$35,000 Model 3 With Standard Battery Vanishes From Tesla’s Website

Fans have long been waiting for Tesla to honor its promise of bringing the $35,000 Model 3 to market, and when it was officially announced, hundreds of thousands lined up and paid a deposit to pre-order one.

When the Model 3 entered production in 2017, Elon Musk said the cheapest version would feature a standard battery and would arrive in early to mid-2018. Since then, launch dates for that model have been pushed back sine die. And now, Tesla’s website and configurator don’t feature any mention of the base Model 3 at all!

Until recently, the website listed the standard battery as arriving in “four to six months.” However, Electrek discovered the automaker’s website now lists only the Mid Range Battery, Long Range Battery, and Performance as versions of the Model 3. Mentions of the standard battery have vanished completely.

Naturally, this news sent fans into a frenzy, particularly base Model 3 reservation holders. Does this mean Tesla won’t sell the $35,000 Model 3 after all? We don’t know yet, but it’s clearly not a good sign for those who were waiting for Tesla’s affordable mass-market EV. The fact that the company has refused to comment on the change is not a good sign though.

While they has promised a $35,000 base price before incentives for the Model 3, the most affordable model right now costs $42,900 following a $2,000 price cut. Factor in the $3,750 federal incentive and Tesla’s “gasoline savings” estimated at $4,300 and the Model 3 with the Mid Range Battery and RWD costs a theoretical $34,850 (excluding $1,200 destination), as evidenced in a recent tweet from Elon Musk.

The trouble is that’s not the $35,000 Model 3 Elon Musk promised – not by a long shot. To add to the confusion, the company’s founder recently said during a conference call with analysts that he estimated the new version of the Model 3 would be available around the middle of the year, although he wasn’t very convincing.

“We expect to introduce the standard range Model 3 sometime during the middle of this year – it’s a rough, rough guess,” Musk said, adding that Tesla needed to improve the cost structure. “We’re working hard to improve our costs of production, our overhead costs, our fixed costs, just costs in general,” the CEO said.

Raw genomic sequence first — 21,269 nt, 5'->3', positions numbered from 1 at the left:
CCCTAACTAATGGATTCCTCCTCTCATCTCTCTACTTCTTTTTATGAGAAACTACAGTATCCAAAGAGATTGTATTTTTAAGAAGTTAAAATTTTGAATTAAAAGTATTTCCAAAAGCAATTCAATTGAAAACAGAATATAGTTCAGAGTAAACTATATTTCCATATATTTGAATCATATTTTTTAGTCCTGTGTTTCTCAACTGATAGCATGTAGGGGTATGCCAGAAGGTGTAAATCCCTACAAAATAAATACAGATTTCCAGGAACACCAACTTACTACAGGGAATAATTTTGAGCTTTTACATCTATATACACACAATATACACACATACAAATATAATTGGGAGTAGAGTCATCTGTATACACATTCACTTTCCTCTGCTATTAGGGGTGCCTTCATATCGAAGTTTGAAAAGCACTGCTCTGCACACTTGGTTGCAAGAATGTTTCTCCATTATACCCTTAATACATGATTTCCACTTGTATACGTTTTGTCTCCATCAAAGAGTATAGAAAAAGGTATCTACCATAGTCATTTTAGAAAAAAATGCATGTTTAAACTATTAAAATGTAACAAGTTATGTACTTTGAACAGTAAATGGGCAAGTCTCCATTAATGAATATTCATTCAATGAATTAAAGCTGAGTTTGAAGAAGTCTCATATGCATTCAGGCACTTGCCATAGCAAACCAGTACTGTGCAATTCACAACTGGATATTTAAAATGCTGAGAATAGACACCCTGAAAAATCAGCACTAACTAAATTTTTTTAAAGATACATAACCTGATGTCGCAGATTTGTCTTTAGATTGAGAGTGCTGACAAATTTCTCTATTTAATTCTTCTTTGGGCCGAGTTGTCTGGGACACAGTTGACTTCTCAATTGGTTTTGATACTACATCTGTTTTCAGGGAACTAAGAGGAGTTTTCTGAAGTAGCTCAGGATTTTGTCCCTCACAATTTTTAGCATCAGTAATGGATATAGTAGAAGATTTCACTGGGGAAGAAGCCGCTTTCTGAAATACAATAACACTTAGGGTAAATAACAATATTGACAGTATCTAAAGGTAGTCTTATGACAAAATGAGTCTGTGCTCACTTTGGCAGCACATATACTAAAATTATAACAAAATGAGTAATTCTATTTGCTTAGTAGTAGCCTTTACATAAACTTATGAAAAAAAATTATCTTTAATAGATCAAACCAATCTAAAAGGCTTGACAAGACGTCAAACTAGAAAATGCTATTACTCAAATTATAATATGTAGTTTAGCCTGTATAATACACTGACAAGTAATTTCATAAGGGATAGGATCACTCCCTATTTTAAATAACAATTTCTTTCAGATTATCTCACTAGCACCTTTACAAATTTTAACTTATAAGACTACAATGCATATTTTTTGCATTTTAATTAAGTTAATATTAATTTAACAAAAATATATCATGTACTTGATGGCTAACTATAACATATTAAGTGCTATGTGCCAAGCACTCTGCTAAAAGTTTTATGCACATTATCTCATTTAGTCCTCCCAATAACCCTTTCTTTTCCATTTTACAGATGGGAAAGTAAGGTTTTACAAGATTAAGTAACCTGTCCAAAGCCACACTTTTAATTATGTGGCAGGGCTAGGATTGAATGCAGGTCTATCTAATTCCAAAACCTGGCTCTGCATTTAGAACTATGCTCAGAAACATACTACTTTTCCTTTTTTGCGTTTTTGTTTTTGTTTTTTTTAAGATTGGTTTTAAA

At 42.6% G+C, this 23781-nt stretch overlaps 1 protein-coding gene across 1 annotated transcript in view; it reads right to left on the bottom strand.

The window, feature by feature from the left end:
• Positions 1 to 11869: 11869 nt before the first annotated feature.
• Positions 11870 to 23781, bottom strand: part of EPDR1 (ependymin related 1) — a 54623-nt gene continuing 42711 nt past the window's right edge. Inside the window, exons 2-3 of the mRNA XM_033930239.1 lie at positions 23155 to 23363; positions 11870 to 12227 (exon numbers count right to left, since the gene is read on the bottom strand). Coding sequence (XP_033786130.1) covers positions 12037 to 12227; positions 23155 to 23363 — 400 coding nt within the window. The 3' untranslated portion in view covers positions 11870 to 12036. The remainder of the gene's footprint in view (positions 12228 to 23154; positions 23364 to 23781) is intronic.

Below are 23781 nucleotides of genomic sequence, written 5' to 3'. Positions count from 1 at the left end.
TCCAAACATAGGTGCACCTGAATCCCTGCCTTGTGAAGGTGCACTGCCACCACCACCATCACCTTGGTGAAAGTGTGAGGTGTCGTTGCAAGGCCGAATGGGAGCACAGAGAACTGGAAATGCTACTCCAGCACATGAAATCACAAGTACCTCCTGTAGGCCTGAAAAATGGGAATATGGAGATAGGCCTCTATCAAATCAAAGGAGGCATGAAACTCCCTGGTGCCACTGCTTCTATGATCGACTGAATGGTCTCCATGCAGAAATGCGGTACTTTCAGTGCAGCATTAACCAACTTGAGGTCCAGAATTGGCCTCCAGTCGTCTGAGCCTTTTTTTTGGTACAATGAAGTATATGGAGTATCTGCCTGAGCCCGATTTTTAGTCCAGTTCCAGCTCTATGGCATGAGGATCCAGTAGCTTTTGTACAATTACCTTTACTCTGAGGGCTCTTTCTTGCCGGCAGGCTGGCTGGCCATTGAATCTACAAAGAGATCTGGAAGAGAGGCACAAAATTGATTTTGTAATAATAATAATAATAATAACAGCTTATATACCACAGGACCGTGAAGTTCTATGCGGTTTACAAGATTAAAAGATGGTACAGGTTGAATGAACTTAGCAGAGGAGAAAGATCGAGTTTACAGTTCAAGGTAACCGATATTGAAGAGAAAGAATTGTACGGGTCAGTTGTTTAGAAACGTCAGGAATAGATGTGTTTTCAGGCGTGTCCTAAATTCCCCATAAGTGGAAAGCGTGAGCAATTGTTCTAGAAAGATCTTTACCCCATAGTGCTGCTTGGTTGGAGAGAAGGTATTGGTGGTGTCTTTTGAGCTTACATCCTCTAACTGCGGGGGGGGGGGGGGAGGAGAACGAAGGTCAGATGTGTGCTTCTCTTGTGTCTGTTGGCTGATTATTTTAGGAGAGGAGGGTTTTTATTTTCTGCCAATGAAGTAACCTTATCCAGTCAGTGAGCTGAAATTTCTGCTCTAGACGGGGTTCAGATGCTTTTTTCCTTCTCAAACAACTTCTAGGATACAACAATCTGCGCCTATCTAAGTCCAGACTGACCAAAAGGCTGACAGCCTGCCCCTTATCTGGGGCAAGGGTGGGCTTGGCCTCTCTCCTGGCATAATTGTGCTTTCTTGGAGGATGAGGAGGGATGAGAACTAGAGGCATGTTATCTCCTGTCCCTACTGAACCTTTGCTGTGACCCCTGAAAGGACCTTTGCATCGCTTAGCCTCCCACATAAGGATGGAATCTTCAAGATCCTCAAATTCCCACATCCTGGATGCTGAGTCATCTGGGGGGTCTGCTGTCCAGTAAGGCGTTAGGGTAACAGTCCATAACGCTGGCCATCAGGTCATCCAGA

That likely means Tesla can’t make the $35k Model 3, and that’s despite the fact that it recently laid off 3,000 employees supposedly to make the entry-level compact sedan viable.

We think it’s about time Tesla stopped beating around the bush and came up with an honest answer. This “will they, won’t they” game has gotten old already and its customers deserve better than that.

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  • Mike anonymous

    So let me know if I am understanding this correctly?…
    #1; the car WAS $35k but it’s not anymore?
    & #2; the car is not ‘actually’ $35k now (or anymore)?
    & #3; This tweet is still active, even though the option is no longer available
    (which might be false advertisement since it’s suggesting the $35k is available)?
    https://uploads.disquscdn.com/images/e9b3b1c9acf7a8286630a2f44a092e489b57c4691746da260a6f00cc30543611.png

  • Arthur Burnside

    Elon Musk has never made an accurate statement about anything, as far as I can tell

  • charlotteharry57

    With all these horrible crashes involving Teslas, weekly, at least, the company probably has more pending lawsuits than it’s worth and just can’t afford to offer the $35K model. I wouldn’t touch a Tesla with a 10 foot pole.

    • WHAT HORRIBLE CRASHES?

  • TheAmerican2point0

    Well isnt that surprising?

  • robotlogic

    They can sell a $35K Model 3 (Batteries not included).

  • PhilMcGraw

    I don’t get why Tesla wouldn’t try to introduce an even cheaper version (say around $30k) with a 200 mile range. And before someone replies: yes I understand why they won’t because they can’t even deliver on the $35k promise, but I’m saying they should go even lower than that. Most people won’t need more than 200 miles for an average week of driving. And by offering it at that price point they would basically drive the competition for electric cars into a lower price range which we haven’t yet seen.

    • Nick099

      GM is offering the Bolt from $36k with a 238 mile range.

      You do realize that it may not be possible to get what you want for the price you want right?

      • PhilMcGraw

        How many people bought the Bolt? I’ll clue you in: not many. For an electric car it’s a pretty pathetic attempt.

        And I do realize that you can’t get what you want for the price you pay, but what does that have to do with my comment? I’m merely suggesting that they lower their goals to break into a more affordable price range to start competing at the lower end.

        • Ryan

          What’s wrong with it, the lack or Tesla badge?

          • PhilMcGraw

            The Hyundai Kona EV is better than it in almost every aspect. So no, the lack of the Tesla badge is not what is holding it back.

            But good attempt at trying to pin me down as a cult member.

  • Mr. EP9

    It’s almost as if it never existed to begin with. Hmmm….

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